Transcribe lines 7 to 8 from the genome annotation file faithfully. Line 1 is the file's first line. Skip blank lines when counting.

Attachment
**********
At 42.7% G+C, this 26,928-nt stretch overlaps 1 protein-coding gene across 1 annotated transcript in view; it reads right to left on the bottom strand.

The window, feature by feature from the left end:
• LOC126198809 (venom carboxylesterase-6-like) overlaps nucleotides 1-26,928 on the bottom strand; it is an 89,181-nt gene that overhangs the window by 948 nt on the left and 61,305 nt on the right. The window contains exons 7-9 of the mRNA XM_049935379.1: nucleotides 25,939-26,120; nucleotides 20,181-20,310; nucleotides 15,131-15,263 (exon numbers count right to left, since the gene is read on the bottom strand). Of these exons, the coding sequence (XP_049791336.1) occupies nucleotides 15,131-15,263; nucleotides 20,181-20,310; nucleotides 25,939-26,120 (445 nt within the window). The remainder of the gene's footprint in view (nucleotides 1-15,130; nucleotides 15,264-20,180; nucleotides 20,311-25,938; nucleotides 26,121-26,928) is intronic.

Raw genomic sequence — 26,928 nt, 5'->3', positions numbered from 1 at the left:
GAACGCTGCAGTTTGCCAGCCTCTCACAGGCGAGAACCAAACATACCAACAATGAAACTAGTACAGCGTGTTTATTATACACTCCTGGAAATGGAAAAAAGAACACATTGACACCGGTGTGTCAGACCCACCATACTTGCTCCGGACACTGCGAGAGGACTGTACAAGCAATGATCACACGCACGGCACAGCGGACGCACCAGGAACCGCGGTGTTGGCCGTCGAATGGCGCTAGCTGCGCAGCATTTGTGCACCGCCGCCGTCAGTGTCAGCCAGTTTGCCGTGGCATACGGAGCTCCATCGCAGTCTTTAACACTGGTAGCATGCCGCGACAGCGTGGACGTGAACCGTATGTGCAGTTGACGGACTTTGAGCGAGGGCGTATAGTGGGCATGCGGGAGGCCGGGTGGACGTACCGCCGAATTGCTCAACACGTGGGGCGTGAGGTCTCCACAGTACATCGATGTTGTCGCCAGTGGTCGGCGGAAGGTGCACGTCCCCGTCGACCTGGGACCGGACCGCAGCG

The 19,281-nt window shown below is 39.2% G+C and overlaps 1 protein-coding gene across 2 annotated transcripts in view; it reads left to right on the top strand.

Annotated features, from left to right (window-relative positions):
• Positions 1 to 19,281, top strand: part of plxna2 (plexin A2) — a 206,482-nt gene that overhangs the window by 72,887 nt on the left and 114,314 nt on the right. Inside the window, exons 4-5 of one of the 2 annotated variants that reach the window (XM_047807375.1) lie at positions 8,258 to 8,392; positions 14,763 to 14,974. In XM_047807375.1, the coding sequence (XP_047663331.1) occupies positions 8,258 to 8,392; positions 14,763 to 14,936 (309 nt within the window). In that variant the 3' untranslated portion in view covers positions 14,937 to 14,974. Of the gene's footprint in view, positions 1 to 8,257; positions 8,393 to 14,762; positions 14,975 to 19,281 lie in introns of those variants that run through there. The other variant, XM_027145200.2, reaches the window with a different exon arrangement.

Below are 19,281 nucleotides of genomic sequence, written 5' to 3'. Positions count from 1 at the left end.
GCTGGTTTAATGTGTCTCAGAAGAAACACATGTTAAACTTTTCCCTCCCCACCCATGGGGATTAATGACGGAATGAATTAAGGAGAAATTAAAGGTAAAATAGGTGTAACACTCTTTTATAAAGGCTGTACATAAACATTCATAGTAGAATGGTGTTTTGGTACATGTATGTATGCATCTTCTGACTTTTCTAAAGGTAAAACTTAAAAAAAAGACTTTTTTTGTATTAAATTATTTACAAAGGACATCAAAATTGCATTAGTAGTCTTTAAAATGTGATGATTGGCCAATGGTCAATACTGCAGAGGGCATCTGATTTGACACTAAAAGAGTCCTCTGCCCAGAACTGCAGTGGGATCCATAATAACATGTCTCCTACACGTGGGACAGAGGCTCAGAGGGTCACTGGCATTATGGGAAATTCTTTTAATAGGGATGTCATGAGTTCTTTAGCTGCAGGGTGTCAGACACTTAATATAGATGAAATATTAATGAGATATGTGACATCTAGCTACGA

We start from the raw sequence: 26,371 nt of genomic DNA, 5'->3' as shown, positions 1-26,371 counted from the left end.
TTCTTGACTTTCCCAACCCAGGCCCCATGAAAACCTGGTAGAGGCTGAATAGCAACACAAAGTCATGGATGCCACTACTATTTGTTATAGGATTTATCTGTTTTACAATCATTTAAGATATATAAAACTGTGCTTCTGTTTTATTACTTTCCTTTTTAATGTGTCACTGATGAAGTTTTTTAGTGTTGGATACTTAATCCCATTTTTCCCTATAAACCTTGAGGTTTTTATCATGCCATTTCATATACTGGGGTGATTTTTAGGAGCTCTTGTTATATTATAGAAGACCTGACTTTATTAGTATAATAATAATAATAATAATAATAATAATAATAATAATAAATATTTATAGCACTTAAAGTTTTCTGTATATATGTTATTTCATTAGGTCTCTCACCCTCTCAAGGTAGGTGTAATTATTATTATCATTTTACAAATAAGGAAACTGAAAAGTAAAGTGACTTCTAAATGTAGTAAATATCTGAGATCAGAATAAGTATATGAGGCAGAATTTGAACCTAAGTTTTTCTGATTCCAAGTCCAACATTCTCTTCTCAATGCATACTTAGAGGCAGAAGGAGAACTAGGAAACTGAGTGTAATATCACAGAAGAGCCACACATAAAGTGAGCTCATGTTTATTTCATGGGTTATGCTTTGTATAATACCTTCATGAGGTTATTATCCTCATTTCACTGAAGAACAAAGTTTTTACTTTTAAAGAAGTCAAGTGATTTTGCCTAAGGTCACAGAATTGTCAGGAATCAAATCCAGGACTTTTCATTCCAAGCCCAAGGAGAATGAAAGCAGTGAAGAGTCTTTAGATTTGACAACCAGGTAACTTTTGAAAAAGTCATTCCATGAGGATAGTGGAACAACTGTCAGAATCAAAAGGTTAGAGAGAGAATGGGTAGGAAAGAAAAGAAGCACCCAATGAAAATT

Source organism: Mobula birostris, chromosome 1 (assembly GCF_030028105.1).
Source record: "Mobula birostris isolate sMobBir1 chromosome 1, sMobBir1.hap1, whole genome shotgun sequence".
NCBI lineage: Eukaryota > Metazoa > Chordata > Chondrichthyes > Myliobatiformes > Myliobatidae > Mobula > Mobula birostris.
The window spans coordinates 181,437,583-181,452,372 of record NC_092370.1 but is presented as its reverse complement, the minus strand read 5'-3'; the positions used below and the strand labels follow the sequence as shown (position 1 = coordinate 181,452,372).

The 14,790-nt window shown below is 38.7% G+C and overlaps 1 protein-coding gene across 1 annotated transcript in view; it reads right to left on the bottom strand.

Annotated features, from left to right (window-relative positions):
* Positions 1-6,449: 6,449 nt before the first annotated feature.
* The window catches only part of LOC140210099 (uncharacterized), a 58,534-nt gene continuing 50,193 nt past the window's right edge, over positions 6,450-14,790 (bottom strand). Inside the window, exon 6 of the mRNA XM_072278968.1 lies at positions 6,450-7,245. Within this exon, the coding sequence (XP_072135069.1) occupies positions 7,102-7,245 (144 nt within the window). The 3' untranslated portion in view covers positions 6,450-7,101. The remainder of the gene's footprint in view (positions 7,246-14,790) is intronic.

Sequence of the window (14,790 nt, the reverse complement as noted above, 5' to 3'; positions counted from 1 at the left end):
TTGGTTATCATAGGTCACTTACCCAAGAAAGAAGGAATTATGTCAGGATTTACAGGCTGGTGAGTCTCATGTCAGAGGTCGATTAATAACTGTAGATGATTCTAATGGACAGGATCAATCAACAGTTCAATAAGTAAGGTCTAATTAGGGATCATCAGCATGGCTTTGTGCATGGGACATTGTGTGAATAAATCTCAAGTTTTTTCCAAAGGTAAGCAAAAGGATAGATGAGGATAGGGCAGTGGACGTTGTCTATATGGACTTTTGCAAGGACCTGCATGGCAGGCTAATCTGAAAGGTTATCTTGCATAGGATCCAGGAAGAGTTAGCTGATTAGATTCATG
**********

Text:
Annotated features, from left to right (window-relative positions):
• Positions 1 to 19,281, top strand: part of plxna2 (plexin A2) — a 206,482-nt gene that overhangs the window by 72,887 nt on the left and 114,314 nt on the right. Inside the window, exons 4-5 of one of the 2 annotated variants that reach the window (XM_047807375.1) lie at positions 8,258 to 8,392; positions 14,763 to 14,974. In XM_047807375.1, the coding sequence (XP_047663331.1) occupies positions 8,258 to 8,392; positions 14,763 to 14,936 (309 nt within the window). In that variant the 3' untranslated portion in view covers positions 14,937 to 14,974. Of the gene's footprint in view, positions 1 to 8,257; positions 8,393 to 14,762; positions 14,975 to 19,281 lie in introns of those variants that run through there. The other variant, XM_027145200.2, reaches the window with a different exon arrangement.